There are about 1,400 varieties of wine grapes in the world, from Albarino to Zinfandel, but 80% of the wines we drink are made from the same 20 or so varietals. So, lets talk about one that I never heard of, let alone tasted.
Pre-COVID, my wife and I and another couple were invited to a three-bottle vertical wine tasting, (same grape, same producer, different years) of a wine called Lagrein (pronounced la-green, la-gran or even la-grain. There is no universally accepted pronunciation of Lagrein.)
It is thought to be an ancient grape variety probably native to the region and takes its name from the town of Val Lagarina, from the Alto Adige region in northern Italy near the Austrian border. Alto Adige is not a place where wine enthusiasts look for red wine. In fact, the tiny region at the foot of the Italian Alps is mostly known for Pinot Grigio, Gewürztraminer and Chardonnay. The name was also found in 17th century records of the Muri Benedictine Monastery in Bolzano, Italy, near the German border. Yet other sources claim the varietal could date back to 1370 when it was thought the grape came over from Greece and is either from the Greek word lagarinthos (hanging), or the Greek Colony of Lagaria in southern Italy.
Where ever it comes from or how it’s pronounced, it has been grown in these areas for hundreds of years and has not traveled very far beyond its birthplace. The wine has pretty much stayed put for most of its many centuries of existence, supplying villagers, many of them German speaking, as their typical daily local red wine.
While the mountains of northwest Italy are very much the variety’s home, there are some plantings of Lagrein in the New World. Australia has regional grape varieties from Europe, and excellent examples are being made in cooler regions like Victoria’s Macedon Ranges and the Adelaide Hills.
There is also some Lagrein wines being made in California, as it needs a lot of sunshine to ripen. But it has posed a few problems for winemakers over the years. In particular its tendency toward low, irregular yield amounts and its harsh tannins at the finish. But winemakers have learned that shorter maceration times and longer barrel aging has helped to soften some of the harsh tannins.
There is no conclusive evidence when the first Lagrein actually arrived in the California. There are currently a very small number of plantings. In 2018, the USDA records show only 58 acres in California with a few producers in Paso Robles, which is where the wines we tasted came from, one producer in Santa Barbara and another in Santa Ynez. Production in the Umpqua Valley in Oregon has a measly five acres planted. Additional plantings include small acreage in the Willamette Valley.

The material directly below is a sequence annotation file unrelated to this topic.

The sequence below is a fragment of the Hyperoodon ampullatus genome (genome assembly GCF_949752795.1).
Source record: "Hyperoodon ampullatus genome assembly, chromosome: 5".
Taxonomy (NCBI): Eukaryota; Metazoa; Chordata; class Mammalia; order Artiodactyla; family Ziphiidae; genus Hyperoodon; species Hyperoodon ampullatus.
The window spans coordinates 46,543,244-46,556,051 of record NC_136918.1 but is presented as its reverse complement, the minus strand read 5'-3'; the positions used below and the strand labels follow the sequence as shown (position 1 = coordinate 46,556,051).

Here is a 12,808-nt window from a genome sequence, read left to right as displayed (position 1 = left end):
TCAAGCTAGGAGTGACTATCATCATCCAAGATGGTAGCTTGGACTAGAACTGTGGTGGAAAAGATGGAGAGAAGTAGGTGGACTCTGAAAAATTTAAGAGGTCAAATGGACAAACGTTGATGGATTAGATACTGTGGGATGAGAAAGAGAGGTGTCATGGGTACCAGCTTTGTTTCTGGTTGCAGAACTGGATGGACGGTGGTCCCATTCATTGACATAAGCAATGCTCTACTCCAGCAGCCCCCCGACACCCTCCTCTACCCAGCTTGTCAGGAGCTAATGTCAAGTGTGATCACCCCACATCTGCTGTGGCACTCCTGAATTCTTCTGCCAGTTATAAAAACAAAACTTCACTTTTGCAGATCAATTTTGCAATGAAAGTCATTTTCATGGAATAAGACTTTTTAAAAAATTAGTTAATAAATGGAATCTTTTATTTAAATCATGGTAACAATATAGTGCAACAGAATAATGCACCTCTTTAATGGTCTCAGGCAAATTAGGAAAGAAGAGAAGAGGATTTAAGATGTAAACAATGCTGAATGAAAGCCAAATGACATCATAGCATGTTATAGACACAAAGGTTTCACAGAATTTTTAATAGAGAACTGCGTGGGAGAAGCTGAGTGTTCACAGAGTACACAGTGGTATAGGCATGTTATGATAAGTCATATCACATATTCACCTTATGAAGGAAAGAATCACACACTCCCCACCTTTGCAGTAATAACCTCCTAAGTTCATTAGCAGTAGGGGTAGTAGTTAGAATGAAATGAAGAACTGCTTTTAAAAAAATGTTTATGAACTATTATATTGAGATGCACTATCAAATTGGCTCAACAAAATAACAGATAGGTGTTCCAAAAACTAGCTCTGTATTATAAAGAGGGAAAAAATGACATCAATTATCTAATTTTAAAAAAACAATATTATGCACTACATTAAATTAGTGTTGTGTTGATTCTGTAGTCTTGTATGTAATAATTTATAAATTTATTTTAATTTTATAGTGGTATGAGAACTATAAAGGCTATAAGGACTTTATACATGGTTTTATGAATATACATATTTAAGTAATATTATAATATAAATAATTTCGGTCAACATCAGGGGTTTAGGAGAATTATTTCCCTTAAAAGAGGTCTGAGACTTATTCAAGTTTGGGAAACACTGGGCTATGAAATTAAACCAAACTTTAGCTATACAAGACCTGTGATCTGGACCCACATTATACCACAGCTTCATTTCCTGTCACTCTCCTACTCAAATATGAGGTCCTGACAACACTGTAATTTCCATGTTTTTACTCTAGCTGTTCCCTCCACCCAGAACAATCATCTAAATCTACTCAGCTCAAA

So, if I told you with only about 1,000 acres of Lagrein in the world, you would get the idea this is a hard-to-find wine.
When made well, Lagrein wines can offer an off-the-beaten-path alternative to full-bodied wines like Cabernet, Zins and Syrah that balance out its highly tannic and acidic structure. It makes for a great wine to go with food, especially with rich meats and stews.
The best examples can be aged for several years. It does have the acidity to go for the mid-term, about 10 years or so, although they are best drunk within a few years of harvest. Our tasting was from 2014, 2015 and 2016. The wines were dense and dark deep inky purple/ruby in color, with aromas of black raspberries and plums with cinnamon or nutmeg. Yet, on the palate, it had the flavors of raspberries, cherry and cranberries with some leather, chocolate, oak and pepper notes.
Lagrein should be served around 60 degrees or slightly cooler and allowing them to warm slightly in the glass, it really brings out the fruit. I know, the very thought of serving a red wine even slightly chilled might sound unorthodox, but trust me, the cooler temperature is needed for this Italian red to make it a delicious fruity summer BBQ favorite.
If you are a fan of Syrah, you might want to give this unique wine a try. Prices online are in the $20 range with reserves going for $40+.
Thank you, Karen and Ed, for the invitation and introducing us to Italy’s unknown wine.